The Fair Imports Alliance, a coalition of retail and wholesale industry groups, has hit out at Customs for the way import tax is being handled.
Currently, items that are shipped into the country are exempt from goods and services tax (GST) if they are worth less than $1,000. The alliance claims some retailers are using this rule to ship in products tax-free by falsely claiming under the threshold.
The $1,000 GST exemption is under review by the Australian Productivity Commission, independent research and advisory body, with submissions for its review closing tomorrow.
Earlier this week, Fair Imports Alliance spokesperson Brad Kitschke criticized Customs for delaying the release of its Enhanced Compliance Campaign report with the deadline looming. The document summarised the agency’s efforts to clamp down on undervalued imports and shipments that were deliberately broken up to avoid taxes.
“People know they can value a package under $1,000 and avoid paying tax, and most of the time they don’t get caught. We know there are overseas websites that advertise they will deliberately undervalue packages, which are over $1,000 in value, to avoid the application of taxes and duties. This practice is widespread and we have provided examples of these websites to Customs,” said Kitschke.
The Customs campaign focused on self-assessed clearance (SAC) declarations, which are forms submitted online, or via an authorized broker, that connects to the Integrated Cargo System.
The SACs are required to clear goods imported by air and sea that are below the $1,000 threshold.
In the first three months of this year, Customs investigated over 31,000 cases and found 1,624 items with a SAC that required a full import declaration – from undervaluation, bulk orders, and split consignments. The revenue implication from this was more than half a million dollars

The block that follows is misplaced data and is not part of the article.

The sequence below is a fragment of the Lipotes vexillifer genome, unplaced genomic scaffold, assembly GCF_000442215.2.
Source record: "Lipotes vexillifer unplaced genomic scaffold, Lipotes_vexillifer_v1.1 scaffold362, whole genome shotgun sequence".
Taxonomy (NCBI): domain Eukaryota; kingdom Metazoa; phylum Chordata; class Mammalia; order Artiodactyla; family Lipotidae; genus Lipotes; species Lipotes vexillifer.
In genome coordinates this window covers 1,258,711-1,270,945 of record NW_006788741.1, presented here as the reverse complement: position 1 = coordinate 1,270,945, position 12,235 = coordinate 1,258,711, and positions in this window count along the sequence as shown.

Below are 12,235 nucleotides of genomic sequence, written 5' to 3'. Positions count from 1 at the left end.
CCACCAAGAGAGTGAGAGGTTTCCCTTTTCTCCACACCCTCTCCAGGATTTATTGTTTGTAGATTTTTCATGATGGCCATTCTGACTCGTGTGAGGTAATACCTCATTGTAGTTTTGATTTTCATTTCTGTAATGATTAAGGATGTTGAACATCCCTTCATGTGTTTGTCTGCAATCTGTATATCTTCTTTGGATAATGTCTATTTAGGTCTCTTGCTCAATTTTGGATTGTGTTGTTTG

In addition, over 33,000 pieces of international mail were investigated, with 338 shipments amended, resulting in a revenue implication of $92,942.
Kitschke claims that Customs was unable to provide any information about fines being levied on importers undervaluing goods, and went on to call the agency a ‘toothless tiger’.
“If you are going to have a rule or a law, you need to police it, you need to enforce it and you need to apply sanctions when it is broken. Customs is not doing any of these things. If you deliberately undervalue imports and you do it regularly, such as businesses taking advantage of the threshold, you should be subject to a penalty,” added Kitschke.
After viewing the report, the Fair Imports Alliance has sent in its own submission to the inquiry, calling for a removal of the $1,000 threshold – which would see all imports subject to GST and duties.
The alliance estimates that $460 million per year is being lost in uncollected taxation as a result of the threshold. The group is also asking for funding for domestic retailers to better compete online, tariff reductions to allow continued access to cheap imports, a dedicated minister for the retail sector, and the official branding of domestic online retailers as ‘Australian’.
“The Government needs to act now to ensure that the sector is able to transition and businesses can reengineer to take advantage of the new marketplace. It was disappointing that the most recent budget cut the $15 million AusIndustry Small Business Online (SBO) program which helped Australian SMBs get online. With all the investment in the National Broadband Network (NBN) it would have been pertinent to see some money to help retailers get online ahead of the national rollout,” continued Kitschke.